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Hing Ong

Abstract

This comment on Hitchman and Rowe first deepens their introduction by distinguishing adiabatic and diabatic tilting of vorticity. Then, it strengthens their interpretation by emphasizing that momentum must be vertically transported with reference to isentropic levels to yield the potential vorticity (PV) dipoles. Moreover, it points out a flaw in their PV budget analysis and proposes a remedy for the flaw. Their convective momentum transport paradigm and the vorticity tilting paradigm reinterpret the same physical process. However, they counted one physical process twice by associating the two paradigms with two different terms. As an attempt to remedy the flaw, this comment associates the reinterpretation of the two paradigms with a transformation of the PV equation; their paradigm corresponds to a flux form. With the proposed remedy, their paradigm can be more easily translated to advances in convective parameterization because of its horizontal locality.

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Hing Ong and Paul E. Roundy

Abstract

This study derives a complete set of equatorially confined wave solutions from an anelastic equation set with the complete Coriolis terms, which include both the vertical and meridional planetary vorticity. The propagation mechanism can change with the effective static stability. When the effective static stability reduces to neutral, buoyancy ceases, but the role of buoyancy as an eastward-propagation mechanism is replaced by the compressional beta effect (i.e., vertical density-weighted advection of the meridional planetary vorticity). For example, the Kelvin mode becomes a compressional Rossby mode. Compressional Rossby waves are meridional vorticity disturbances that propagate eastward owing to the compressional beta effect. The compressional Rossby wave solutions can serve as a benchmark to validate the implementation of the nontraditional Coriolis terms (NCTs) in numerical models; with an effectively neutral condition and initial large-scale disturbances given a half vertical wavelength spanning the troposphere on Earth, compressional Rossby waves are expected to propagate eastward at a phase speed of 0.24 m s−1. The phase speed increases with the planetary rotation rate and the vertical wavelength and also changes with the density scale height. Besides, the compressional beta effect and the meridional vorticity tendency are reconstructed using reanalysis data and regressed upon tropical precipitation filtered for the Madden–Julian oscillation (MJO). The results suggest that the compressional beta effect contributes 10.8% of the meridional vorticity tendency associated with the MJO in terms of the ratio of the minimum values.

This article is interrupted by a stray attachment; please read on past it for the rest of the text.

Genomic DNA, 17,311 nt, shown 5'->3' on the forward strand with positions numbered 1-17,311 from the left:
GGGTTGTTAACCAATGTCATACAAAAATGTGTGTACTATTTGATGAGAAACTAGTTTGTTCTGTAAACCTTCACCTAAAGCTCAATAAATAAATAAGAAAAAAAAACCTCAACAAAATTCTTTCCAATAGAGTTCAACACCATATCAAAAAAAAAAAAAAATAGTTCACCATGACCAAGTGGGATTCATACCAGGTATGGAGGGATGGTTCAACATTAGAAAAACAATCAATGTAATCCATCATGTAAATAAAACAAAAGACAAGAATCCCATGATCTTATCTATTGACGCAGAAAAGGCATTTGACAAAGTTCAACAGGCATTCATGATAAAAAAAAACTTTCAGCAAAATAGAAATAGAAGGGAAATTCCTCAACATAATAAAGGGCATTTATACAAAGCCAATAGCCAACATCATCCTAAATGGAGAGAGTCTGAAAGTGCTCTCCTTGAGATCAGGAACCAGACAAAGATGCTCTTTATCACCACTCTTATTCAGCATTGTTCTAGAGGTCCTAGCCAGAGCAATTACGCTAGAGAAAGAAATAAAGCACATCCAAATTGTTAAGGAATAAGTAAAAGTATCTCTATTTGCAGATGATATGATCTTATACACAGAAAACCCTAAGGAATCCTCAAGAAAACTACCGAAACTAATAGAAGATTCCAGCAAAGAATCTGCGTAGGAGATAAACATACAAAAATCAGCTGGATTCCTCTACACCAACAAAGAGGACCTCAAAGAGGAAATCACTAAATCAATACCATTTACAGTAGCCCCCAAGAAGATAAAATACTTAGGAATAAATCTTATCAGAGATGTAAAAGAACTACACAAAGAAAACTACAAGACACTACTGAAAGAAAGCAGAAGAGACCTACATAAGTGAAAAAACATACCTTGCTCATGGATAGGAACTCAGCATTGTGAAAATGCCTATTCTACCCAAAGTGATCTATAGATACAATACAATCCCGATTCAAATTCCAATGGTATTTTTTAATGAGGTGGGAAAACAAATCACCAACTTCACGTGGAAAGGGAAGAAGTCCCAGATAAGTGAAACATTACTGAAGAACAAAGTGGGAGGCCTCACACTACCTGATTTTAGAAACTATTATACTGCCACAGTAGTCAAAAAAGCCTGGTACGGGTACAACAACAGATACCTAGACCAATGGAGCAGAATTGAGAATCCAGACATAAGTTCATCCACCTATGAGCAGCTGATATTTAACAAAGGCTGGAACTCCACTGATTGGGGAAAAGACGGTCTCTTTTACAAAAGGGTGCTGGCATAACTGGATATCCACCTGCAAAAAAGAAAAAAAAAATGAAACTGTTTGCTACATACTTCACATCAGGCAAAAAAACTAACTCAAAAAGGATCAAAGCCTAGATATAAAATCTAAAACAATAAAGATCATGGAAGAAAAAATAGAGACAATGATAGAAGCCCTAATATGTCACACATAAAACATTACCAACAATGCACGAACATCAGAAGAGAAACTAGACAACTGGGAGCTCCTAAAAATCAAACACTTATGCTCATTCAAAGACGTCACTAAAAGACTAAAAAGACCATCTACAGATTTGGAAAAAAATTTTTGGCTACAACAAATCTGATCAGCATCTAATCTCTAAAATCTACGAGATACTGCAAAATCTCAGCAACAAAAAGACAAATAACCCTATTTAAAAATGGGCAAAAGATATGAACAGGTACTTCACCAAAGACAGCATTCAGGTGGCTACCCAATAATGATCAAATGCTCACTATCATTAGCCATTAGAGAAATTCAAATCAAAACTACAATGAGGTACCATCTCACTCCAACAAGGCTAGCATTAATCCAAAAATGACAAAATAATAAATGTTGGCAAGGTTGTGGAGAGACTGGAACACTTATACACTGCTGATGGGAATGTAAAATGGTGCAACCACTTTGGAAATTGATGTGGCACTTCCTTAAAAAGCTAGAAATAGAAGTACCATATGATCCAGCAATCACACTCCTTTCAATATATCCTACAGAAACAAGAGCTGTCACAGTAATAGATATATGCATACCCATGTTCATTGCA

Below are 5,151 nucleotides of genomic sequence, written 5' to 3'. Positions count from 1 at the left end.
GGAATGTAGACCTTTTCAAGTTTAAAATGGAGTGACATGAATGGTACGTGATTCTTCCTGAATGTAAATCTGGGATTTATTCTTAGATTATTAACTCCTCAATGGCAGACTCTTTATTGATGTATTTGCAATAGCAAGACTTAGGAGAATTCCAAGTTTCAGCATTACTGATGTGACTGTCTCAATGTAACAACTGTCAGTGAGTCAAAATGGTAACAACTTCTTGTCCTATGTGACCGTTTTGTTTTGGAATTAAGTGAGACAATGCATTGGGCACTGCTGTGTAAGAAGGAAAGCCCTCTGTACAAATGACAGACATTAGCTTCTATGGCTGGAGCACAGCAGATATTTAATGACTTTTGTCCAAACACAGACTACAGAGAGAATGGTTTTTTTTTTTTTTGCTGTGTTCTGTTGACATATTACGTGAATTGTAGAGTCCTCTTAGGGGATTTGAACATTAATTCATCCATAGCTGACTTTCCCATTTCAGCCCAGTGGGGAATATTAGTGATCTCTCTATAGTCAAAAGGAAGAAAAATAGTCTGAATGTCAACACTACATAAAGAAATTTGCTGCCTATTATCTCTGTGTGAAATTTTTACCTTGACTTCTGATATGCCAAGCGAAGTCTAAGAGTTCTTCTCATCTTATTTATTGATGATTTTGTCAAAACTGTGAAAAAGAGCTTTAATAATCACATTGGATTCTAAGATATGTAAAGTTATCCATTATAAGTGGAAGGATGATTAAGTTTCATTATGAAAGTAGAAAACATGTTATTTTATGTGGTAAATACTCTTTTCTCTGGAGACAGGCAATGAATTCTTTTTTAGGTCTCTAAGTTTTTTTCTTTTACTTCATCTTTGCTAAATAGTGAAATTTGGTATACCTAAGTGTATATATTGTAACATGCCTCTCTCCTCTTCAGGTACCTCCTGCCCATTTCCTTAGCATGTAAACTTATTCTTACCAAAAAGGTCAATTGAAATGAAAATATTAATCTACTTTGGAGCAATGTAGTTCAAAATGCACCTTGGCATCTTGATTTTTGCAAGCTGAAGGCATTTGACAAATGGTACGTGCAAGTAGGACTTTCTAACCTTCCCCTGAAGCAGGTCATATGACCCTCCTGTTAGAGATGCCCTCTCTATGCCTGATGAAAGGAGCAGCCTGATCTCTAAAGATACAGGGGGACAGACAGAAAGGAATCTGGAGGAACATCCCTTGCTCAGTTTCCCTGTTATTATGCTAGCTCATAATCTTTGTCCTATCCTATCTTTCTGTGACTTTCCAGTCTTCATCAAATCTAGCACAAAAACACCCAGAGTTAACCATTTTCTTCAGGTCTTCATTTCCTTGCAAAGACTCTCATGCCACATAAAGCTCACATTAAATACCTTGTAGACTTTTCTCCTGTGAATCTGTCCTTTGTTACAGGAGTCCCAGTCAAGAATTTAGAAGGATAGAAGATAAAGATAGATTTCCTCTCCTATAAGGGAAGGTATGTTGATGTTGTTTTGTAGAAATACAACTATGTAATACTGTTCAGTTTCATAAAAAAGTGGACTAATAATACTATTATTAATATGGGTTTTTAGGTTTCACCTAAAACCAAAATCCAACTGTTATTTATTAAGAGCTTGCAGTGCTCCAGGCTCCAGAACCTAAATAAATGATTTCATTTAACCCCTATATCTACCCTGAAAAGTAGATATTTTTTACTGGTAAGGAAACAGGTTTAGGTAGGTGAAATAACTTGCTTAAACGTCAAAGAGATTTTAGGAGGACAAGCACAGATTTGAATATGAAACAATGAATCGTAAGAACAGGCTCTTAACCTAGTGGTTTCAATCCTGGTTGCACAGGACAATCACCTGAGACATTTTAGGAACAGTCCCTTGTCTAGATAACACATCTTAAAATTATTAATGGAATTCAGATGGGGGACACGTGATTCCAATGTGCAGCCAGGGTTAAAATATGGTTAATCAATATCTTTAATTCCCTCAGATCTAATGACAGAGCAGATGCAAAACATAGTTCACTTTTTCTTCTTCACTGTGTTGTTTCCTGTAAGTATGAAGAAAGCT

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William C. Skamarock, Hing Ong, and Joseph B. Klemp

Abstract

A solver for the nonhydrostatic deep-atmosphere equations of motion is described that extends the capabilities of the Model for Prediction Across Scales-Atmosphere (MPAS-A) beyond the existing shallow-atmosphere equations solver. The discretization and additional terms within this extension maintain the C-grid staggering, hybrid height vertical coordinate, and spherical centroidal Voronoi mesh used by MPAS, and also preserve the solver’s conservation properties. Idealized baroclinic wave test results, using Earth-radius and reduced-radius sphere configurations, verify the correctness of the solver and compare well with published results from other models. For these test cases, the time evolution of the maximum horizontal wind speed, and the total energy and its components, are presented as additional solution metrics that may allow for further discrimination in model comparisons. The test case solutions are found to be sensitive to the configuration of dissipation mechanisms in MPAS-A, and many of the differences among models in previously published test case solutions appear to arise because of their differing dissipation configurations. For the deep-atmosphere reduced-radius sphere test case, small-scale noise in the numerical solution was found to arise from the analytic initialization that contains unstable lapse rates in the tropical lower troposphere. By adjusting a parameter in this initialization, the instability is removed and the unphysical large-scale overturning no longer occurs. Inclusion of the deep-atmosphere capability in the MPAS-A solver increases the dry dynamics cost by less than 5% on CPU-based architectures, and configuration of either the shallow- or deep-atmosphere equations is controlled by a simple switch.

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